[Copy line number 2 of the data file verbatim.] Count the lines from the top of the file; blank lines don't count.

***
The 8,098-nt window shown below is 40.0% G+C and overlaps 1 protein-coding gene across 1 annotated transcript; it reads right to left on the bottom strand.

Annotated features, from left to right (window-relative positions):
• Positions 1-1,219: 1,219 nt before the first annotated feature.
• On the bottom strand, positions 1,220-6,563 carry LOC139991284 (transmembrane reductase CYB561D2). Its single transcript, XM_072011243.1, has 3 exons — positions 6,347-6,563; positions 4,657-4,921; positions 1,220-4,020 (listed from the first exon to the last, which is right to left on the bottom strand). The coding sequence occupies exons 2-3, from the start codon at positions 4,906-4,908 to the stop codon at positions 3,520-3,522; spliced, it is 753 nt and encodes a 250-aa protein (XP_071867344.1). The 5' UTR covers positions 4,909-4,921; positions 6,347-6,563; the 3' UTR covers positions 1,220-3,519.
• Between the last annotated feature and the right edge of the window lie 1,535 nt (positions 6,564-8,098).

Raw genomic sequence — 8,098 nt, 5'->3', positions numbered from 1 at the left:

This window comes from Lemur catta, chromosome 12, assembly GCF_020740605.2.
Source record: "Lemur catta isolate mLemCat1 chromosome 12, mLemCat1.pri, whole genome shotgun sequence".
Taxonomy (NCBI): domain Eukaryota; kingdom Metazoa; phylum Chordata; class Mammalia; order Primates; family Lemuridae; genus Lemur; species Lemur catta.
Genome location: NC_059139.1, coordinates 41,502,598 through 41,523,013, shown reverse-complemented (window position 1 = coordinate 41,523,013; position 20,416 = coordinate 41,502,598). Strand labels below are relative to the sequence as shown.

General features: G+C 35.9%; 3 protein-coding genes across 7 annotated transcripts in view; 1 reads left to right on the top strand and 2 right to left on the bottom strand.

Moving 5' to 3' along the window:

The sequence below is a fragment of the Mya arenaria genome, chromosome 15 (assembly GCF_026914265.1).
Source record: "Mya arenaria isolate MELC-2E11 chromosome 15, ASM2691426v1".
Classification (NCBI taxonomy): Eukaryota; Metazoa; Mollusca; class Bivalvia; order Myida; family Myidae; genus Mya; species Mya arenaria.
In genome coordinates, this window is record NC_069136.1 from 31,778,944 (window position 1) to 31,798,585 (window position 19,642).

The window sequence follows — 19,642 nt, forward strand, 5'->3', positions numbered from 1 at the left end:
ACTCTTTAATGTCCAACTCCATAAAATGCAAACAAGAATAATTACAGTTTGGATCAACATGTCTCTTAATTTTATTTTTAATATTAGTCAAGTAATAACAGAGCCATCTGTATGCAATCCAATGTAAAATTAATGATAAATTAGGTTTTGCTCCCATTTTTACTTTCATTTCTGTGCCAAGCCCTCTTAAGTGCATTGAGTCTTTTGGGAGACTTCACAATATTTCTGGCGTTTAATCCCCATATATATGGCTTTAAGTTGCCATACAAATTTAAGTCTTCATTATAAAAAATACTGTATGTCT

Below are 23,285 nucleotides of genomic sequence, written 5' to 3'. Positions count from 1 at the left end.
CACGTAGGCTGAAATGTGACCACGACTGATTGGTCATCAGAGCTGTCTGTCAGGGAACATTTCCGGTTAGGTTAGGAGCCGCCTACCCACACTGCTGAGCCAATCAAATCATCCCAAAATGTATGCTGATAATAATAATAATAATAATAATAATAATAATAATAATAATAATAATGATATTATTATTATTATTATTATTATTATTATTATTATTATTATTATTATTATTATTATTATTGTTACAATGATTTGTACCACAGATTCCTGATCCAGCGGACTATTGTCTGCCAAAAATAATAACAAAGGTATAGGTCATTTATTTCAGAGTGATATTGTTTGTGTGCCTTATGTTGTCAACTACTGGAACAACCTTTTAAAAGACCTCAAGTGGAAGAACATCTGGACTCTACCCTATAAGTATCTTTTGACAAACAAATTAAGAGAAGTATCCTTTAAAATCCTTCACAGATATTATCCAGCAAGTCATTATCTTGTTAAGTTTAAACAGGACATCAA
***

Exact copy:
Annotated features, from left to right (window-relative positions):